I’ve mentioned many times in this blog that I am originally from a small isolated community in the North and the extent of my knowledge … long before the days of internet and the all-knowing Mr Google … was formed through a single TV channel and the narrow view of the world as seen through the 1960s Catholic school system.
My first encounters with the bigger world outside of Northern Ontario created a sense of wonder and endless fascination with things that others might consider mundane.
That brings me to my most recent adventure – a trip to St Catharines and a visit to Lock 3 on the Welland Canal.
For those of you who might not be familiar with it, the Great Lakes / St Lawrence Seaway represents a mighty waterway of freighter traffic to and from the Atlantic Ocean.
The challenge however, is that the Great Lakes don’t all sit at the same elevation. One has to only look at the mighty Niagara Falls at the tip of Lake Erie to understand this point.
A series of locks were developed at various points along the Seaway to move these large freighters up or down the waterway as required. To solve the problem posed by Niagara Falls, a canal needed to be built.
The original Welland Canal was opened in 1829 and has undergone a number of changes over the years. It is 44 km long to bypass Niagara Falls and has a series of 8 locks – all Canadian operated.
I’ve known in theory how locks work and I’ve seen pieces of the canal system through my various travels around Niagara Falls. I had not, however, ever witnessed a freighter actually moving through a lock.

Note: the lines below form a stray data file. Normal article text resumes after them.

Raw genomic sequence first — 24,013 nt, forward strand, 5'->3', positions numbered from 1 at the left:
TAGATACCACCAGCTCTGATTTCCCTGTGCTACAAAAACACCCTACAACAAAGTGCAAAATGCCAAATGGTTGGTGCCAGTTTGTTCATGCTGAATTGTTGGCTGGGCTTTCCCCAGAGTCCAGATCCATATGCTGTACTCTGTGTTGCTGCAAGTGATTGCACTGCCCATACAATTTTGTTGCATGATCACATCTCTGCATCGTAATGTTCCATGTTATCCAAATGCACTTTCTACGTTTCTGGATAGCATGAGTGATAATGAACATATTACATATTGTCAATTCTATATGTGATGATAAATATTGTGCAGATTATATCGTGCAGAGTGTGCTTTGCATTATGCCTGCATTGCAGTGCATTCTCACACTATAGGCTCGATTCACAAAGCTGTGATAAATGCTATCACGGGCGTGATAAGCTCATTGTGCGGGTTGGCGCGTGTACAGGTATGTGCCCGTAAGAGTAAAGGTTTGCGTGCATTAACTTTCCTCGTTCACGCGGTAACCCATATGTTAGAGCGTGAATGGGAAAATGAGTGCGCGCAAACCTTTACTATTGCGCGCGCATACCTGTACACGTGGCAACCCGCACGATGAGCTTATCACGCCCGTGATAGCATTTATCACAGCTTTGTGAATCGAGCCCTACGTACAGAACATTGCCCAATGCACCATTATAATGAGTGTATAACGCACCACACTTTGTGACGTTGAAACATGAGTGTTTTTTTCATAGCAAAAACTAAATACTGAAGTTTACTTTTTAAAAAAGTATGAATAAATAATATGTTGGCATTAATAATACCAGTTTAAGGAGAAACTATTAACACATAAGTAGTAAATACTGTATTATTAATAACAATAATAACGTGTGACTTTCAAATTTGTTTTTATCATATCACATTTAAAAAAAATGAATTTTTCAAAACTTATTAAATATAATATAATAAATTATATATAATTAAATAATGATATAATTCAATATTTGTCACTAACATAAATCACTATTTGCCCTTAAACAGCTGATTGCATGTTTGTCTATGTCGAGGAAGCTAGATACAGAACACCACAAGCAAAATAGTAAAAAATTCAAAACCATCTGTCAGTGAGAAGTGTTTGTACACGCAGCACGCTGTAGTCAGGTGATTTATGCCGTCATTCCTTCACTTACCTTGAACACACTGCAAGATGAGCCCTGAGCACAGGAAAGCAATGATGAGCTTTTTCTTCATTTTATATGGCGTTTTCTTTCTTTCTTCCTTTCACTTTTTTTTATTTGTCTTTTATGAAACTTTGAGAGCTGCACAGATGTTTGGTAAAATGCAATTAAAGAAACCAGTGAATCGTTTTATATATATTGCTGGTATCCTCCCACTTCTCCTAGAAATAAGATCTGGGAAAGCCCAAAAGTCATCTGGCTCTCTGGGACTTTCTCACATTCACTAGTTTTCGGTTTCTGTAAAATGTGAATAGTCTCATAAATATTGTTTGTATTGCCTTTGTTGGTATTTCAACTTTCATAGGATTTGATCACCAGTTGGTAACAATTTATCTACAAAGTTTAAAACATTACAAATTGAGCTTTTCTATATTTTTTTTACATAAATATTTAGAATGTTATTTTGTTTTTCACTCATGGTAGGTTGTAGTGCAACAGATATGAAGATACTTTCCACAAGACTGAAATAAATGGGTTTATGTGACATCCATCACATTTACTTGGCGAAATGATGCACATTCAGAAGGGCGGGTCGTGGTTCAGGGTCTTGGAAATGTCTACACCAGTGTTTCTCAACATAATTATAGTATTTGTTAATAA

That brings me back to Lock 3 in St Catharines.
I had received a last minute invitation to meet with Torrie from APromptReply. We met for the first time last winter on the American side of Niagara Falls. This time she was proposing we meet on the Canadian side and I suggested Lock 3 in St Catharines – a short distance from the Falls.
Why lock 3? It just happened to work with the logistics I had planned for the day, but I’ve since learned it is not the most famous on the Great Lakes system. Apparently lock 8 is the largest in the world and locks 4/5/6 raise and lower a boat a spectacular 140ft over the Niagara Escarpment.
I sense future field trips might be required to investigate.
However, back at Lock 3, it was one of those beautiful November days we’ve been graced with this autumn and I arrived shortly before Torrie.
I was thrilled to discover there was a freighter already in the lock going downstream and – Holy Poseidon Adventures! – there was another one waiting to go upstream.
I can’t say whether Torrie was as excited watching the mechanics of this engineering marvel as I had suggested it was going to be … it was a bit like watching paint dry.
I had naively assumed that once the boat was in the lock, the flood gates would open dramatically – like the theatre curtain on opening night – to fill the lock with water and the boat would rise quickly to the next level.
We were profoundly disappointed. The reality was lacking in grand spectacle.
The engineers of this process decided that a slow gradual rise in water level would be more appropriate. The key word here is sloooooow.
If Torrie and I had been in charge, the experience would have been very different. Boats might have been damaged in the process, but the tourists gathered around to watch would have had an unforgettable show.
Thank you, thank you, thank you to Torrie for inviting me on this adventure. It was wonderful to meet her and her family again for a bit of sightseeing, shopping, lunch and the amicable conversation of two people fast becoming old friends.
As an aside, I’m offering my availability as a consultant to the St. Lawrence Seaway Authority. I’m sure there are opportunities to add some razzle-dazzle to this experience. Engineering and safety concerns? Pffft.